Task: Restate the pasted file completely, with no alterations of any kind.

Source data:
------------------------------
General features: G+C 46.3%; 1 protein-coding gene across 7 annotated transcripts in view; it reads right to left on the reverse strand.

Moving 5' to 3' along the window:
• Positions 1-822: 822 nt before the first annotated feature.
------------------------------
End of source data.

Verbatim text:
General features: G+C 46.3%; 1 protein-coding gene across 7 annotated transcripts in view; it reads right to left on the reverse strand.

Moving 5' to 3' along the window:
• Positions 1-822: 822 nt before the first annotated feature.